30.03.2010 Florian Maier

High insulation by prefabricated "concrete stones"

The Diller Center is the new building for the faculty for humanities at Ben Gurion University of the Negev.
The Diller Center is the new building for the faculty for humanities at Ben Gurion University of the Negev.
The challenge for Kimmel-Eshkolot Architects was to design a building that could serve as a connecting link between the new university piazza and the campus, as well as a suitable solution for pedestrian movement in the public spaces between the various levels. Height difference between the campus and the new piazza is 9 meters.

For this purpose, public and transparent functions of the building were identified: the writers’ archives and the cafeteria were placed along a gently sloping pathway. Movement takes place in the open public space between two wings of the building, comprising entries to different parts of the building.
In the first stage, the architects checked for binary alternatives: closed versus open, opaque versus transparent, heavy versus light. The purpose was to create an architectural experience for those passing through the building, by means of novel and distinct perspectives that open up while descending and ascending. The transparency permits varied views through the building and into it.

The building contains 188 identical rooms for members of the staff. As Kimmel-Eshkolot said, they wanted to avoid the appearance of a typical office building and to convey an architectural expression of the special needs of a building meant to house researchers in different fields of the humanities. The architectural solution creates for each room a composite view in three directions: close, distant and sky. Six variations of façade elements were created by means of concrete precast elements of varied dimensions. Different combinations of these elements formed an envelope composed of a textural tapestry.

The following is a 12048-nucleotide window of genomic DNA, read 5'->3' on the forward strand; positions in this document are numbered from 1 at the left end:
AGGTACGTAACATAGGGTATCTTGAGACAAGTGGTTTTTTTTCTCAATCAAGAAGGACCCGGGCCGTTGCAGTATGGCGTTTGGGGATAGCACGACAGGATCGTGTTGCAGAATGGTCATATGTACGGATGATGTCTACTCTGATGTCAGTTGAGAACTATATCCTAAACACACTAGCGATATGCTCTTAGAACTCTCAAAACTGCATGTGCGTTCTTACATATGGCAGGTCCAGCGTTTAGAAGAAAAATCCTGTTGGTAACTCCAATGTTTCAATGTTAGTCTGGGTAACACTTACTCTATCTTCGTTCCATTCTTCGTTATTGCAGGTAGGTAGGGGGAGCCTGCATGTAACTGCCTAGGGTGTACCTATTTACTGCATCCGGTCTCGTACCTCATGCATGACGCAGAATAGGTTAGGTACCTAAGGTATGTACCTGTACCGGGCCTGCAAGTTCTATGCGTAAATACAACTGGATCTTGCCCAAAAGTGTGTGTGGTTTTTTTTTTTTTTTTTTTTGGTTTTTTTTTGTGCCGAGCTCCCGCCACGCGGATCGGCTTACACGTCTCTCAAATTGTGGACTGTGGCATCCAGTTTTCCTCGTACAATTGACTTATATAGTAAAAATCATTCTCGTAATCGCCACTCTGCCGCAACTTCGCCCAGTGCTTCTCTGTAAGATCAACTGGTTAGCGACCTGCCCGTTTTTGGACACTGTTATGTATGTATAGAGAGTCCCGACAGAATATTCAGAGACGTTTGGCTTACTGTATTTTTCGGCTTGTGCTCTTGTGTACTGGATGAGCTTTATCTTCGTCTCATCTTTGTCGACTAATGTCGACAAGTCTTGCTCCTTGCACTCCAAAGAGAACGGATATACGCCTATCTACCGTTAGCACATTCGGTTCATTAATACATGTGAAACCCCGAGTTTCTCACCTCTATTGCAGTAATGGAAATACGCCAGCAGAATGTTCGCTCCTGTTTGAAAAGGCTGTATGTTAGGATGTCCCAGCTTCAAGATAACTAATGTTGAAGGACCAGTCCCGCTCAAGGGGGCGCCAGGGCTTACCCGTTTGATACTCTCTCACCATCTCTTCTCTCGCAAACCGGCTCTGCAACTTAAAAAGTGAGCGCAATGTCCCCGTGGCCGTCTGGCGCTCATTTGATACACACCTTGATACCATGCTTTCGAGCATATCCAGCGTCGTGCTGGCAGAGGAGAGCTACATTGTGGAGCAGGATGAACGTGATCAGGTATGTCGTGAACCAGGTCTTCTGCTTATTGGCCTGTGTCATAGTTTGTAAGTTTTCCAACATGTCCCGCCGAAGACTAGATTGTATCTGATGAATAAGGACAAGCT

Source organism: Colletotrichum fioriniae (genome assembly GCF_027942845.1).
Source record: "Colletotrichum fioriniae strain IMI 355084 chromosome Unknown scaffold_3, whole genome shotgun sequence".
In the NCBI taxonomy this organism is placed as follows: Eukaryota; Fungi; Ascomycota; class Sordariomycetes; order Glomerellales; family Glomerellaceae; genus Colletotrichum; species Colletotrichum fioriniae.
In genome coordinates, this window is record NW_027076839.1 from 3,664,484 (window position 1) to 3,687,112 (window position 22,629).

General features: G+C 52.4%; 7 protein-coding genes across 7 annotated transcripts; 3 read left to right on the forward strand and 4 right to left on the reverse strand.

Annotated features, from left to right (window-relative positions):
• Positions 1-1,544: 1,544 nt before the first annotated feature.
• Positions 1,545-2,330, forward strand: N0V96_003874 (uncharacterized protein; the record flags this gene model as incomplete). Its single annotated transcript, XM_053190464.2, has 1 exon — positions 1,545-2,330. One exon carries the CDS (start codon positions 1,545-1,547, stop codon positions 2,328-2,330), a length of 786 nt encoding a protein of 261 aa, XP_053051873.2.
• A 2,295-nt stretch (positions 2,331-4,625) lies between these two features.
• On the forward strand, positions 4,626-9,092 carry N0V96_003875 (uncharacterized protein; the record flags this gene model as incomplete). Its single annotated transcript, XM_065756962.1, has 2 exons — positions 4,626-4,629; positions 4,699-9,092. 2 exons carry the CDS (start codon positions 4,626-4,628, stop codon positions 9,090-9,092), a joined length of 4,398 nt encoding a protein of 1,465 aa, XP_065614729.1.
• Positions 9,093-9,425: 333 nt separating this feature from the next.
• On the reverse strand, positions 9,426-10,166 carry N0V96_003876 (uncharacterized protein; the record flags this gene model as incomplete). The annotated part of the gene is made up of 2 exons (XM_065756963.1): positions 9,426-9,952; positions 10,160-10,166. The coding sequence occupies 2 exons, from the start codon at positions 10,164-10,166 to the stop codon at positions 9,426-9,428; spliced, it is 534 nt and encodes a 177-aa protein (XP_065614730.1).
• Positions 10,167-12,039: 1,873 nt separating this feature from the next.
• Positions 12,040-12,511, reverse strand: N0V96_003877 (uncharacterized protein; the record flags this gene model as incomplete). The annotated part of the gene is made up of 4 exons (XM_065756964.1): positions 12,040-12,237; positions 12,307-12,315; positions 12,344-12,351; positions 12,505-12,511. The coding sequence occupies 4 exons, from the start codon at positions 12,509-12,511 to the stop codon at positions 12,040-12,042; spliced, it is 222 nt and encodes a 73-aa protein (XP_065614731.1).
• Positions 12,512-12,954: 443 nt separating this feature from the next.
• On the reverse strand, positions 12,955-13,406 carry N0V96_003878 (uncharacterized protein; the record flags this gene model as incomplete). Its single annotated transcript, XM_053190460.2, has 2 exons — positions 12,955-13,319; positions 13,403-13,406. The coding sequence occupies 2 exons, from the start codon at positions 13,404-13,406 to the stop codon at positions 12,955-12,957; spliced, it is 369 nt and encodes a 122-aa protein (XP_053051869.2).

The shell of the building represents its skin at birth rather than some garment sewn on completion of the design. Much research was devoted to choosing materials for the floating shell. Because of the demand that the building should be covered with exposed concrete, various execution options were considered: on-site construction or building with precast elements. In addition, we searched for lightweight materials that would integrate with concrete, such as wood and glass.

Because of the desire for full control over casting of the concrete and the architectural intent to obtain a textural tapestry that is light-weight and partly floating, a unique technology was developed for covering the building with precast concrete elements.

These concrete elements, numbering about 6000 and of 20 different sizes, were cast by the Ackerstein Company and affixed to the building with a hanging technique adapted for their individual weights. Sections of the facades that face the inner court were covered with manufactured wood panels.
Climate: An aerated thermal-insulating layer was thus formed between the precast elements and the facade. The use of glass was carefully adjusted to the desert climate. The horizontally proportioned windows enjoy shade, while the transparent parts of the building are set deep below those parts of the structure that float above them and create shade. Thus the building is adapted to the desert climate as well as to the physical context of the campus.
The archives-library on the mezzanine level contains a unique collection of original handwritings by the writers Amos Oz, Aharon Applefeld, Nissim Aloni and others. The library is divided into areas devoted to storage, study and display. These areas are constructed from wood interspersed with transparent and opaque glass, patterned in harmony with the rhythm of the building’s envelope.

Budget: The building strictly adheres to a close ratio between net and gross space. Moreover, the building costs per square meter are among the lowest on campus.
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